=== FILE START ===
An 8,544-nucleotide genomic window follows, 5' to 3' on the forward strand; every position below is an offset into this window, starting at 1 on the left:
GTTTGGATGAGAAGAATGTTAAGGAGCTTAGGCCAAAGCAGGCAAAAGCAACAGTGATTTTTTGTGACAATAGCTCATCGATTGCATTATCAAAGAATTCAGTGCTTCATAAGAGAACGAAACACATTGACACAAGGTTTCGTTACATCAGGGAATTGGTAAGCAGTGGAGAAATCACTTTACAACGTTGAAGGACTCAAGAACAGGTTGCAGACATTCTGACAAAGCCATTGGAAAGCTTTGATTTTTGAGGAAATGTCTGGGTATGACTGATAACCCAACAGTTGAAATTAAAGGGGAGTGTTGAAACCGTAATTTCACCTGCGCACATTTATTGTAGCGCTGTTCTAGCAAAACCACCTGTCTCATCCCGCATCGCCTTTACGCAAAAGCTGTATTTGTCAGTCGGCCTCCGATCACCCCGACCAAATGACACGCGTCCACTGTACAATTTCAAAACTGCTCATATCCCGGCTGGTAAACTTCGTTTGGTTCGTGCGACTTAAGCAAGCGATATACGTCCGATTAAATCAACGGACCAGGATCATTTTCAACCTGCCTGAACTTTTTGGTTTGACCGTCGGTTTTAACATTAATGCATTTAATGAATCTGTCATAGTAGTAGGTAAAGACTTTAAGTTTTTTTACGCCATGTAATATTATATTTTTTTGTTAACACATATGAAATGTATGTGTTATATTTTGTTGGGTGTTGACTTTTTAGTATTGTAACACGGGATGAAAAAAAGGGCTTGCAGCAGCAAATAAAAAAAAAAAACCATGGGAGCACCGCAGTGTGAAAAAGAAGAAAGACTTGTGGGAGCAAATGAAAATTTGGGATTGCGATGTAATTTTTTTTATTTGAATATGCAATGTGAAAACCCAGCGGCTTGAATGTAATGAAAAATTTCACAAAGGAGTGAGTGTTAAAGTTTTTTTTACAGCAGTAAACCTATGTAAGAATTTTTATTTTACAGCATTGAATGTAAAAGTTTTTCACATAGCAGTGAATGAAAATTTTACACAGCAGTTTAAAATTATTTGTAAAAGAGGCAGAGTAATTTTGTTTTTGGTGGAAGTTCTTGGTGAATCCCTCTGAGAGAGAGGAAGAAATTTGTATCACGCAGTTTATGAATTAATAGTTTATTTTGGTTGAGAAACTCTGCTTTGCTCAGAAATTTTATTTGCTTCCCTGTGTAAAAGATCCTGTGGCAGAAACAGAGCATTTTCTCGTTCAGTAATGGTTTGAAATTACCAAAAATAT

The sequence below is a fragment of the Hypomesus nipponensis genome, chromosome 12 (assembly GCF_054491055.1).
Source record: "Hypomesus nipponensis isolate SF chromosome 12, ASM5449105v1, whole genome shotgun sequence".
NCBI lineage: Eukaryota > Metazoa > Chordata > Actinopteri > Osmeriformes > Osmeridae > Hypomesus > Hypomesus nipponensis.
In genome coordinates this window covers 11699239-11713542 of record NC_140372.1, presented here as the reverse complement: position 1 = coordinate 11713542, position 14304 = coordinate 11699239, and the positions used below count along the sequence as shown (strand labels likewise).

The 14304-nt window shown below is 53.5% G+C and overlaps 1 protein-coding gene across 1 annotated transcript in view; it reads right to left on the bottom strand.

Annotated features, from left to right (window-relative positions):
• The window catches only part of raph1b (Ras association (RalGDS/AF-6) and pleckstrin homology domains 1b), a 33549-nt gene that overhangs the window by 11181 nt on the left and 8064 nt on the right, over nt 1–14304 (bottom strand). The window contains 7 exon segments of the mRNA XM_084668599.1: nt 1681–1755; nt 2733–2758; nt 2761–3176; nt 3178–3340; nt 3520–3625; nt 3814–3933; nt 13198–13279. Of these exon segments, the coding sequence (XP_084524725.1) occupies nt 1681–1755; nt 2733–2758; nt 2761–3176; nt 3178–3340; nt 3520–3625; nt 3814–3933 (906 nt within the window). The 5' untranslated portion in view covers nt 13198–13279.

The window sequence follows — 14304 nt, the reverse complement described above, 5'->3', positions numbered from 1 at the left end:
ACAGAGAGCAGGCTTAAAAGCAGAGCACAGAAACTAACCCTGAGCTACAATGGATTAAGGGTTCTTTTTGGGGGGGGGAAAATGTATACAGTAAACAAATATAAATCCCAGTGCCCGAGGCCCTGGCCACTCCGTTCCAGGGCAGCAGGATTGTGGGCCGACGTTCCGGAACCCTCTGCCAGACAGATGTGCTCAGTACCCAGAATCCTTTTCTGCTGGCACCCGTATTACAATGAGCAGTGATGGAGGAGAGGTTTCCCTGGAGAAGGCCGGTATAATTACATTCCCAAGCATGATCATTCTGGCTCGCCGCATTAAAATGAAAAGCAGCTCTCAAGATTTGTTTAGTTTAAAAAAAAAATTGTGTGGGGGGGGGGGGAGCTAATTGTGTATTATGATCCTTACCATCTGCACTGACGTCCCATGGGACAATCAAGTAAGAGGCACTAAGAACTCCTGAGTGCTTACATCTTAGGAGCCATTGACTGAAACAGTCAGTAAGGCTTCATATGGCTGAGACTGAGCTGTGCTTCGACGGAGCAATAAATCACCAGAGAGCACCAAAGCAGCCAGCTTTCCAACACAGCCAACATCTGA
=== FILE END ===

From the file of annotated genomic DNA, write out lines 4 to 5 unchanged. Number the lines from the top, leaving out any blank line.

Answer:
Source record: "Hypomesus nipponensis isolate SF chromosome 12, ASM5449105v1, whole genome shotgun sequence".
NCBI lineage: Eukaryota > Metazoa > Chordata > Actinopteri > Osmeriformes > Osmeridae > Hypomesus > Hypomesus nipponensis.